The comments below are from the SCOTUS blog:

Counsel for Sereboff argued that Knudson imposed a strict “tracing requirement” on all recoveries – i.e., that the funds the plan sought to recover must be directly traceable to those the plan had advanced.

Justice Roberts, however, distinguished between an “equitable lien sought as a matter of restitution” and an “equitable lien imposed by agreement.” Only the former requires strict tracing. The Sereboffs had argued that an equitable lien could not be imposed by agreement in a case such as theirs, because when the beneficiary agrees to such a provision “‘no third-party recovery’ exists which the beneficiary ‘can place … beyond his control and grant [the fiduciary] a complete and present right therein.’”

Justice Roberts concluded that, under long-standing Supreme Court precedent, the fund over which the lien is asserted need not be in existence when the contract containing the lien provision is executed. Thus, for a plan fiduciary to obtain recovery, as a threshold matter the plan document (as well as, presumably, the summary plan description) must clearly obligate the participant to reimburse the plan from specifically identifiable funds. Notably, Justice Roberts began his opinion by quoting the plan provision in question.

Sereboff argued before the Court that, if the participant receives less than a full recovery, the relief cannot be characterized as “truly equitable.” These objections were brushed aside in this case on another basis. The Court, however, declined to consider the question of whether the equitable relief the fiduciary sought was “appropriate,” as the statute requires, on the basis that it had not been timely raised.

It is not clear whether the existence of the agreement (the plan provision governing the “Acts of Third Parties”) is sufficient in and of itself to create an equitable lien established by agreement, or whether the equitable lien was permitted by the fact that the District Court approved a stipulation by the parties agreeing to preserve a specified amount in an investment account until the District Court ruled on the merits and all appeals were exhausted. The key aspect of the Court’s reasoning in the case was based on the fact that the plan fiduciary sought:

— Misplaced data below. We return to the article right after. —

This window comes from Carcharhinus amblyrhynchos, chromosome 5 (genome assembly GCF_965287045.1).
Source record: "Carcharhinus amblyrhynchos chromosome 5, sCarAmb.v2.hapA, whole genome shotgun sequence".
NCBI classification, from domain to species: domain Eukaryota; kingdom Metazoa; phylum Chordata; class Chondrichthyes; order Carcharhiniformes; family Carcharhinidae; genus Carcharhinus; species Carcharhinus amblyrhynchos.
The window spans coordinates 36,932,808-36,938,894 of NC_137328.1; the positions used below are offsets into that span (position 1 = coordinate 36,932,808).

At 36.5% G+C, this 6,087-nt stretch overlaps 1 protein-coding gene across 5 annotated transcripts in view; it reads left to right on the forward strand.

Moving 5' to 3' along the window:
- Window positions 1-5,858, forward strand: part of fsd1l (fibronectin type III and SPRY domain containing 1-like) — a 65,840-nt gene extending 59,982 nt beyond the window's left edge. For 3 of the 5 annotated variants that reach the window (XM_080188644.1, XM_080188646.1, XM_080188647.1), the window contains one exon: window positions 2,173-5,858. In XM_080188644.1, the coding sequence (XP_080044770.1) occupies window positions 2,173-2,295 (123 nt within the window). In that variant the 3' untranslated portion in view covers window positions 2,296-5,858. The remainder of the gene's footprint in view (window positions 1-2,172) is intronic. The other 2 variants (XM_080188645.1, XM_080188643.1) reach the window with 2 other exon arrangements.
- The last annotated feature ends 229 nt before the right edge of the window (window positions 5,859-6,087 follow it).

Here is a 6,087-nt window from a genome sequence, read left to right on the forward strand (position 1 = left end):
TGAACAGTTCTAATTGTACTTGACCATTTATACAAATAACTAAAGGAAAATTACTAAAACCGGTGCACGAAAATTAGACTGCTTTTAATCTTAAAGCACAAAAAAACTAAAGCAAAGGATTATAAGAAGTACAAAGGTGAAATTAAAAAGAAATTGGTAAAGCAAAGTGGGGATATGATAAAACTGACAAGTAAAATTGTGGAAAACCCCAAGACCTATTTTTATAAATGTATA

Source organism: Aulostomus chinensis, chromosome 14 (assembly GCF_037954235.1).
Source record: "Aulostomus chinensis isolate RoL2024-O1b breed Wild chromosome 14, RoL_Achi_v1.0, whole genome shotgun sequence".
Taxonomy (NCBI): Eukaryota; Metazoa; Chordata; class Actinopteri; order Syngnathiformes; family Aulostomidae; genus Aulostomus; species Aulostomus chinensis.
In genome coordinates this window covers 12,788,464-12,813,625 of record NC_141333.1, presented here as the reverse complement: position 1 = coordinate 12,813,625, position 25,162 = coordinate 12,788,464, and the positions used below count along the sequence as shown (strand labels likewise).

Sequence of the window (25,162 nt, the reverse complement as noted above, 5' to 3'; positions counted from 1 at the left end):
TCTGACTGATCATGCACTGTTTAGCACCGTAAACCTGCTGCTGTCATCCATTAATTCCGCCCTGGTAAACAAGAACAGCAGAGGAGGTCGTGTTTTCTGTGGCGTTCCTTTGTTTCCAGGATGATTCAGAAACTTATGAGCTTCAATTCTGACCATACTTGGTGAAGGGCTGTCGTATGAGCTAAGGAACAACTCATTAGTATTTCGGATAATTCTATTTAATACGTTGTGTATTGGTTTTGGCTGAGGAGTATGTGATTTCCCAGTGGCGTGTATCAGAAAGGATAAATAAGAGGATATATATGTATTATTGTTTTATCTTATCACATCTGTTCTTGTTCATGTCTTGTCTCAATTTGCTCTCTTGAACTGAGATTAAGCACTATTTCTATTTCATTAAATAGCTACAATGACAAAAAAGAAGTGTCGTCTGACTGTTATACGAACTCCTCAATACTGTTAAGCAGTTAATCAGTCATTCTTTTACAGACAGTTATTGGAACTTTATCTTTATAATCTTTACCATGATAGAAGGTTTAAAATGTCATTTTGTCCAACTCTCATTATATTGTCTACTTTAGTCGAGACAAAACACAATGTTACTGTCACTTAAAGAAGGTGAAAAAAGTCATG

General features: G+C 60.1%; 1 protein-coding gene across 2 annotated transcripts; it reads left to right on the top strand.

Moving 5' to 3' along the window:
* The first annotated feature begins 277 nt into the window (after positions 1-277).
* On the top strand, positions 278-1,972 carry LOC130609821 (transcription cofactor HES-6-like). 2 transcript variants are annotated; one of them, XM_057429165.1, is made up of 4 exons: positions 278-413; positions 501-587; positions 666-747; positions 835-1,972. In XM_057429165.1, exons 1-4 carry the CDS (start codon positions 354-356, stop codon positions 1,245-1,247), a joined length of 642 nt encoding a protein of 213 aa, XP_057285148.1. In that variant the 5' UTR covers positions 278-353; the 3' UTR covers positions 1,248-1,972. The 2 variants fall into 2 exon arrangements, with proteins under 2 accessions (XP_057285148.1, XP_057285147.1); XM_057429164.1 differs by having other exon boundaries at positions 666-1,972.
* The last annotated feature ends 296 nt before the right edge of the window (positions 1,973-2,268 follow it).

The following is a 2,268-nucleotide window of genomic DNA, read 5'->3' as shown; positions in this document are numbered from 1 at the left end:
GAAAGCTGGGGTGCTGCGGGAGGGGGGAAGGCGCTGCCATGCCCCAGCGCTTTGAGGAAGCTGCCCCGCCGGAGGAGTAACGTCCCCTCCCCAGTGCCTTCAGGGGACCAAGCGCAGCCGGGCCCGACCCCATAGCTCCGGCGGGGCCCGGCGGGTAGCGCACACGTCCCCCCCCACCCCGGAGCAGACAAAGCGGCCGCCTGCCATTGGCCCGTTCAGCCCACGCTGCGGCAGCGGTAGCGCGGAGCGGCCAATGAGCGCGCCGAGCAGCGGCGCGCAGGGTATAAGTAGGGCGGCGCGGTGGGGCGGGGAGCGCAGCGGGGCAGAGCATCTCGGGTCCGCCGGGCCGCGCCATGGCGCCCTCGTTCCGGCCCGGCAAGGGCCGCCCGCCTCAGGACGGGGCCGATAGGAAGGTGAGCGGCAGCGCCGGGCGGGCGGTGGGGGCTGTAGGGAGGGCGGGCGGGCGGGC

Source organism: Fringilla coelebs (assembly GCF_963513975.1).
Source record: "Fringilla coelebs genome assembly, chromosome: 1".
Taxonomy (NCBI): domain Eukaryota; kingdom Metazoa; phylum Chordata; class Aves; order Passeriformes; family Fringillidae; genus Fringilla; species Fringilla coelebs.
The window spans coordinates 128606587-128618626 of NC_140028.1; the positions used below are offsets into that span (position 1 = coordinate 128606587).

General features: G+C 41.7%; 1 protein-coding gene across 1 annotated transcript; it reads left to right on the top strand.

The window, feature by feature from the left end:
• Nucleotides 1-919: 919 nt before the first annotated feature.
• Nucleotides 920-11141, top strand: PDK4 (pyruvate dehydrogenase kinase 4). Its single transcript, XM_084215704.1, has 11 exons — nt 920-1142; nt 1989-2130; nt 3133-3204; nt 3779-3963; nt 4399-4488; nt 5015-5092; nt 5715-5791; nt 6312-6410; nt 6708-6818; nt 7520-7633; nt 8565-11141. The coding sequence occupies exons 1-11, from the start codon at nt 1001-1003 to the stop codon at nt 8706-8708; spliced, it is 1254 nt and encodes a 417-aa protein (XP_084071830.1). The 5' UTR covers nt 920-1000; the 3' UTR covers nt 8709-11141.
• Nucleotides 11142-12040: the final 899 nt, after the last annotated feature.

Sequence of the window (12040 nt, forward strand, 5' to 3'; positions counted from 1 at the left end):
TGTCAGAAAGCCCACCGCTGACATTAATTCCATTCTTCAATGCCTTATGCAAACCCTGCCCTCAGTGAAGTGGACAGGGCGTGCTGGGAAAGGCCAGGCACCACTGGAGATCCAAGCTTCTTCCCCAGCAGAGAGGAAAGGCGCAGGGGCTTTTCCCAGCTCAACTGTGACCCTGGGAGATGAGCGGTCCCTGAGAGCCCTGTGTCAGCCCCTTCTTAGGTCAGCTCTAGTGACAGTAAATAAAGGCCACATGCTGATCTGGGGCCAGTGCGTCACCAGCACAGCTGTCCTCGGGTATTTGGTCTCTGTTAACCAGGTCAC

“[S]pecifically identifiable” funds that were “within the possession and control of the Sereboffs”—that portion of the tort settlement due Mid Atlantic under the terms of the ERISA plan, set aside and “preserved [in the Sereboffs’] investment accounts.”

The potential arguments and factual distinctions are readily apparent in situations where a segregated investment account does not exist or where the participant does not continue to hold the money."

Ketek (Antibiotic): Link to Liver failure?

The FDA reports that the antibiotic Ketek may be linked to twelve cases of liver failure (including four deaths). The FDA recommends that Sanofi-Aventis adds a warning label to the drug's packaging.

Ketek was approved by the FDA in 2004 for the treatment of acute bacterial infections from chronic bronchitis, acute bacterial sinusitis and community-acquired pneumonia.

The FDA conclusion relates to a May 16, 2006 memorandum the FDA's Division of Drug Risk Evaluation. There had been information posted by the FDA in January of 2006 which you can read here.

To the shock of no one, the company has stated in a release that it continues to believe that Ketek is safe and effective when used as directed.

Sources include the WSJ print edition, AP, and Yahoo.

Wednesday, May 17, 2006

Merck's Nifty Site Re: Vioxx Litigation

Thanks to Evan Schaeffer and Legal Underground for alerting me and others to this site from Merck:

Evan surmises that the site was possibly designed by defense attorneys for Merck. What do you think?

Tuesday, May 16, 2006

ERISA, The Sereboff Decision, and a Work Around?

The decision by SCOTUS yesterday in Sereboff in my view makes the job even more difficult for lawyers who work with injured consumers.

A few comments:

Prior to settlement, my office always tries to negotiate with the health insurer or its agent. Most insurers now use recovery services such as Rawlings, and I do find it is easier to settle with them.

The Sereboff decision refers to "identifiable funds" in the possession of the beneficiary. Should any settlement check be made payable to the attorney and client, and thus not be considered solely identifiable to the plan beneficiary?

In the opinion Roberts declined to consider that the injured claimants could raise equitable defenses to the claim of lien, such as the made whole doctrine because “this distinct assertion” wasn’t raised in the lower court. I face this issue on catastrophic injuries with limited insurance.

It may that ATLA’s amicus brief may give you guidance in the event that suit is filed against your client. ATLA encouraged the Court to consider a theory of “Equitable Reimbursement” which would also include provision for payment of attorneys fees and costs.